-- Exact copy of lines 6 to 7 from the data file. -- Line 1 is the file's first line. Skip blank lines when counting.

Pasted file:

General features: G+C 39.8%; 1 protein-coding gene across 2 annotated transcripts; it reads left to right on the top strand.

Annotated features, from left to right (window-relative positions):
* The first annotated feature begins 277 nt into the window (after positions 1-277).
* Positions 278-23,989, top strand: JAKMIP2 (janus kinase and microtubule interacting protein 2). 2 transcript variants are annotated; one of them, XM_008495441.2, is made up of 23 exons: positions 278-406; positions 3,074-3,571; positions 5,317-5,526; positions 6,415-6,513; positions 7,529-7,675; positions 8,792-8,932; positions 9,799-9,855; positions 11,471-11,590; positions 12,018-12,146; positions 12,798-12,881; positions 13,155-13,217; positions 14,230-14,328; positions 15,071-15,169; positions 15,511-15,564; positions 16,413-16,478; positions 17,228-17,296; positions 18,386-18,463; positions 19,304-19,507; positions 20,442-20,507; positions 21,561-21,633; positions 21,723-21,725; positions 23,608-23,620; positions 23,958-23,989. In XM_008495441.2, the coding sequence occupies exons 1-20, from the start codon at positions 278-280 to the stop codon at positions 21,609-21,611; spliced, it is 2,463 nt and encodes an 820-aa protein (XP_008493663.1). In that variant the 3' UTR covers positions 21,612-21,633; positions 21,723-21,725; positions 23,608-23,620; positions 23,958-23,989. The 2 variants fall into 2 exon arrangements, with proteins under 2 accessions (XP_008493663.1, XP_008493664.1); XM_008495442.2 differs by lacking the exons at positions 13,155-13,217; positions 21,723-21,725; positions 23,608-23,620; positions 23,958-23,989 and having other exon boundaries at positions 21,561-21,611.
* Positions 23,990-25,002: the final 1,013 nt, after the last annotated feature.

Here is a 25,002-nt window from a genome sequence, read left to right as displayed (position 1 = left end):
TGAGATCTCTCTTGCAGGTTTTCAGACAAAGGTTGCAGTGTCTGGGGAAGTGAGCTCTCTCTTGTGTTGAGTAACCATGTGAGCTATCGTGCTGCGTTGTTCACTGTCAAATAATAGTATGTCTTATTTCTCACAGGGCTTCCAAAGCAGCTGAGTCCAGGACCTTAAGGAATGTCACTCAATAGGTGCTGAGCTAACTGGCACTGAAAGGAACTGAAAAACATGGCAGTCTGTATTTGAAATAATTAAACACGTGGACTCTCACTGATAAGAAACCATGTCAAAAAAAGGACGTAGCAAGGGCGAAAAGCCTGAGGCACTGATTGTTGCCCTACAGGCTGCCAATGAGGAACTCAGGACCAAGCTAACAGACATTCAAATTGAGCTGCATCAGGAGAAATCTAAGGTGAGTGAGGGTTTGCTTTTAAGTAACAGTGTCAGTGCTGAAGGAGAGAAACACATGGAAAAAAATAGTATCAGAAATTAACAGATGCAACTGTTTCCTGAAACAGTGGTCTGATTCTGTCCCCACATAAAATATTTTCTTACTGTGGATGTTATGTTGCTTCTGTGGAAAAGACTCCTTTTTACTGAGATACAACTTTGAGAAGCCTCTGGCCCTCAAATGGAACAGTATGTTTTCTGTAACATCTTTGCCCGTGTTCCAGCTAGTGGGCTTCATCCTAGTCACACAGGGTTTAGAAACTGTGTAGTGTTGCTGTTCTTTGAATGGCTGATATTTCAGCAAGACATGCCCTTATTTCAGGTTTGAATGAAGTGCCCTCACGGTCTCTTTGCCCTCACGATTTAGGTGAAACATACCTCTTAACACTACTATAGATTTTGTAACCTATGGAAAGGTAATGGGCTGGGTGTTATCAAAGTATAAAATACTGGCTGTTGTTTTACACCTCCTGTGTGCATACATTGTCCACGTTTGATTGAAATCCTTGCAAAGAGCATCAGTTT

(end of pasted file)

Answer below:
Here is a 25,002-nt window from a genome sequence, read left to right as displayed (position 1 = left end):
TGAGATCTCTCTTGCAGGTTTTCAGACAAAGGTTGCAGTGTCTGGGGAAGTGAGCTCTCTCTTGTGTTGAGTAACCATGTGAGCTATCGTGCTGCGTTGTTCACTGTCAAATAATAGTATGTCTTATTTCTCACAGGGCTTCCAAAGCAGCTGAGTCCAGGACCTTAAGGAATGTCACTCAATAGGTGCTGAGCTAACTGGCACTGAAAGGAACTGAAAAACATGGCAGTCTGTATTTGAAATAATTAAACACGTGGACTCTCACTGATAAGAAACCATGTCAAAAAAAGGACGTAGCAAGGGCGAAAAGCCTGAGGCACTGATTGTTGCCCTACAGGCTGCCAATGAGGAACTCAGGACCAAGCTAACAGACATTCAAATTGAGCTGCATCAGGAGAAATCTAAGGTGAGTGAGGGTTTGCTTTTAAGTAACAGTGTCAGTGCTGAAGGAGAGAAACACATGGAAAAAAATAGTATCAGAAATTAACAGATGCAACTGTTTCCTGAAACAGTGGTCTGATTCTGTCCCCACATAAAATATTTTCTTACTGTGGATGTTATGTTGCTTCTGTGGAAAAGACTCCTTTTTACTGAGATACAACTTTGAGAAGCCTCTGGCCCTCAAATGGAACAGTATGTTTTCTGTAACATCTTTGCCCGTGTTCCAGCTAGTGGGCTTCATCCTAGTCACACAGGGTTTAGAAACTGTGTAGTGTTGCTGTTCTTTGAATGGCTGATATTTCAGCAAGACATGCCCTTATTTCAGGTTTGAATGAAGTGCCCTCACGGTCTCTTTGCCCTCACGATTTAGGTGAAACATACCTCTTAACACTACTATAGATTTTGTAACCTATGGAAAGGTAATGGGCTGGGTGTTATCAAAGTATAAAATACTGGCTGTTGTTTTACACCTCCTGTGTGCATACATTGTCCACGTTTGATTGAAATCCTTGCAAAGAGCATCAGTTT